Federal funds approved for Highway 9 widening
summit daily news
WASHINGTON ” The massive budget bill passed by the U.S. Congress this week includes nearly a $1 milliion in federal funds for the Highway 9 widening project between Frisco and Breckenridge.
The $980,000 earmarked for Summit County is among more than 9,000 individual allocations approved as part of the spending bill which will fund most federal agencies throughout the upcoming year.
The Colorado Department of Transportation (CDOT) plans to start work on Highway 9 sometime this spring with the first phase of the project: the one-mile, $5 million section between Swan Mountain Road and the Agape church.
Second District U.S. Rep. Mark Udall pushed for inclusion of the earmark in the transportation portion of the so-called omnibus bill. Other western Colorado transportation projects funded by the bill include $980,000 for U.S. 491 in Montezuma County and $343,000 to the Eagle County Regional Airport for a runway extension. Overall, the bill authorizes Colorado to receive more than $100 million for transportation projects.
In the final vote, Summit County’s congressional delegation split on the omnibus package. Rep. Udall and Sen. Ken Salazar supported the bill, but Sen. Wayne Allard was one of only 17 senators to vote against the funding.
According to Allard spokesman Steve Wymer, the state’s Republican senator wholeheartedly supported funds earmarked for Colorado, but could not vote in favor of the bill because its final version included a moratorium through 2008 on commercial oil shale leases in the 100,000-acre Roan Plateau of western Colorado administered by the federal Bureau of Land Management (BLM).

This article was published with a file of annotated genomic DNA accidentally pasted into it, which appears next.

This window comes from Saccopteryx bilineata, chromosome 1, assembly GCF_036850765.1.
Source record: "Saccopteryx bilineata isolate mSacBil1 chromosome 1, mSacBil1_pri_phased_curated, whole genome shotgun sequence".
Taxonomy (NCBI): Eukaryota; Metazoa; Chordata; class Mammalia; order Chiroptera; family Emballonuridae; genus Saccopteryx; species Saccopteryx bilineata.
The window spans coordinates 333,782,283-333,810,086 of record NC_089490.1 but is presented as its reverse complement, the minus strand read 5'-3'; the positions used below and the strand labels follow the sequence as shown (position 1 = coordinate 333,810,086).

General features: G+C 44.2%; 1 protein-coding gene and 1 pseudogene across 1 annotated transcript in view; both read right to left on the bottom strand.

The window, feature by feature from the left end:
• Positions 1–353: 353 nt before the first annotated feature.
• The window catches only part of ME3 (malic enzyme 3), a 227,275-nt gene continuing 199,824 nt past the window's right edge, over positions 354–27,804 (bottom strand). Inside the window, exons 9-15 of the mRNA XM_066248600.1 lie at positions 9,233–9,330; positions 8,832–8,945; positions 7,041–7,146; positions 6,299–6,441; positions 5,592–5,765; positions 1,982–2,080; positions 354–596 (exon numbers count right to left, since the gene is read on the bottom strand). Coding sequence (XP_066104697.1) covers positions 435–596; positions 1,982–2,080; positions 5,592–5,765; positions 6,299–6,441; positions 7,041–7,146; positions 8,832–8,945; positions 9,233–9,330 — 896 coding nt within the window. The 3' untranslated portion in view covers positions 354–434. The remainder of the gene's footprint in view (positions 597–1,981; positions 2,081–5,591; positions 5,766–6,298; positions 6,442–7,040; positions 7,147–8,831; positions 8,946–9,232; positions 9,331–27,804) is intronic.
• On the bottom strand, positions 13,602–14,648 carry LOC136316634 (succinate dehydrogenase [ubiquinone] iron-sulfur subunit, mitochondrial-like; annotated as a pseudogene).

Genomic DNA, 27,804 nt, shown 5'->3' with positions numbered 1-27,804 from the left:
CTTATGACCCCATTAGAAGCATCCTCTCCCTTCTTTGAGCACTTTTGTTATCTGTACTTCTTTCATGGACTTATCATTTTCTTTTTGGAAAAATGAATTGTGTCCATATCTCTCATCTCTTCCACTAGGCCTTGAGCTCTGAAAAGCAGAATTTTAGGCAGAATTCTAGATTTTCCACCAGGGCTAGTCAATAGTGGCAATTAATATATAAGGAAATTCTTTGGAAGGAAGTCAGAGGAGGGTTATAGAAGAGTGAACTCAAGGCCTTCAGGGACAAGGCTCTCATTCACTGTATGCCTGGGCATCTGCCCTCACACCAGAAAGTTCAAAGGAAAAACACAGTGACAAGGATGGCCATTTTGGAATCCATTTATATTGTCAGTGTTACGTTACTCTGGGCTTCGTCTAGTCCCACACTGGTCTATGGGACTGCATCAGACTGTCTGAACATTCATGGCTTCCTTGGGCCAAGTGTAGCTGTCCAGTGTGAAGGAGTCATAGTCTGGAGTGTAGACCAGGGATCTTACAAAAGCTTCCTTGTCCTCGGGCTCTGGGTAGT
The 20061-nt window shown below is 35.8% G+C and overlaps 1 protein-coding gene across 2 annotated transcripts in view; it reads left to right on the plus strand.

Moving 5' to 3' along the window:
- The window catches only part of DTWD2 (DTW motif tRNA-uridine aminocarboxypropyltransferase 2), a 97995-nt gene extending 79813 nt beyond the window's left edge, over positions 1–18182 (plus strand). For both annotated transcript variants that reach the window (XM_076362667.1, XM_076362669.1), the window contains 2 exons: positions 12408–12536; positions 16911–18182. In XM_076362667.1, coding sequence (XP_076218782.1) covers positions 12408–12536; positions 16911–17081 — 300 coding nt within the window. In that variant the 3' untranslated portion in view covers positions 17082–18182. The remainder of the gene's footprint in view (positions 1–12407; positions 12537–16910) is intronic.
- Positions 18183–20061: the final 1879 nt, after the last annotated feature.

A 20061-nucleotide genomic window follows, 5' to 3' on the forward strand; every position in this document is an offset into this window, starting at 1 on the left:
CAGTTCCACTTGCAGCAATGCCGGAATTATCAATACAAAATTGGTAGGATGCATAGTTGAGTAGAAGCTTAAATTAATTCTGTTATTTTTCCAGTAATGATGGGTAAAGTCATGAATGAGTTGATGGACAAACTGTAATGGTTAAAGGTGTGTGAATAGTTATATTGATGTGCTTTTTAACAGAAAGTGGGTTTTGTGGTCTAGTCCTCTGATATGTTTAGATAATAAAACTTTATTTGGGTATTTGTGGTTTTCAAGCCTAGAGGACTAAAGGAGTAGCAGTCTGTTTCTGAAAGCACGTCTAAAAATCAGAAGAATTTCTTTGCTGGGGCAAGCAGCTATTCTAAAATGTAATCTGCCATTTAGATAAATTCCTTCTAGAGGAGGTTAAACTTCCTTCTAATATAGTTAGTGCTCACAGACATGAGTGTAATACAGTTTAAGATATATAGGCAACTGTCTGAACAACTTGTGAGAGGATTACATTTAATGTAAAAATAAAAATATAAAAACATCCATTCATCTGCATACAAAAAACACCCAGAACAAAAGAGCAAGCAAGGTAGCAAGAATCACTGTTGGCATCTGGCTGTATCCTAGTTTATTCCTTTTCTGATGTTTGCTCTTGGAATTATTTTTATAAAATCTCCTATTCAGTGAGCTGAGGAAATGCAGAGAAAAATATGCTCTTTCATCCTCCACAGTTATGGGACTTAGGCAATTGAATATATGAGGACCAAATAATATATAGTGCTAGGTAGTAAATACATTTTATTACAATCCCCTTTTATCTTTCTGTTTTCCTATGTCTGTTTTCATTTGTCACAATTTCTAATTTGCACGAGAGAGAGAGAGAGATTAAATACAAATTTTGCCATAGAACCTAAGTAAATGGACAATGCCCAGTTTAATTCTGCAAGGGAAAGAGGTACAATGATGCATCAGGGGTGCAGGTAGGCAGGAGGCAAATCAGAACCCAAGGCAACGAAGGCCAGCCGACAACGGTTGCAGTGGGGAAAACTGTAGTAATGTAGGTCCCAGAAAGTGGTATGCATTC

Allard has been at odds with Salazar and Udall over the appropriate use of the potentially huge reservoir of untapped fossil fuel located north of I-70 between Glenwood Springs and Grand Junction. The two Democrats have both expressed concern about the possible environmental impact of rapid expansion of commercial leases in the area. Allard expressed frustration that the moratorium will unfairly restrict development of key Colorado resources.
“I am forced to take a principled stand for Colorado’s rural communities and voice my intention to oppose this shortsighted legislation,” he said.
When asked about the disagreement between the state’s two senators, Salazar defended his advocacy of a lease moratorium.
“I’m representing the people of the state of Colorado to make sure we’re protecting the land and the water,” he said. “When I get attacked by Sen. Allard and the giants of the Roan ” the gas companies ” well, they’re dead wrong.”
Harriet Hamilton can be reached at (970) 668-4651, or at firstname.lastname@example.org.
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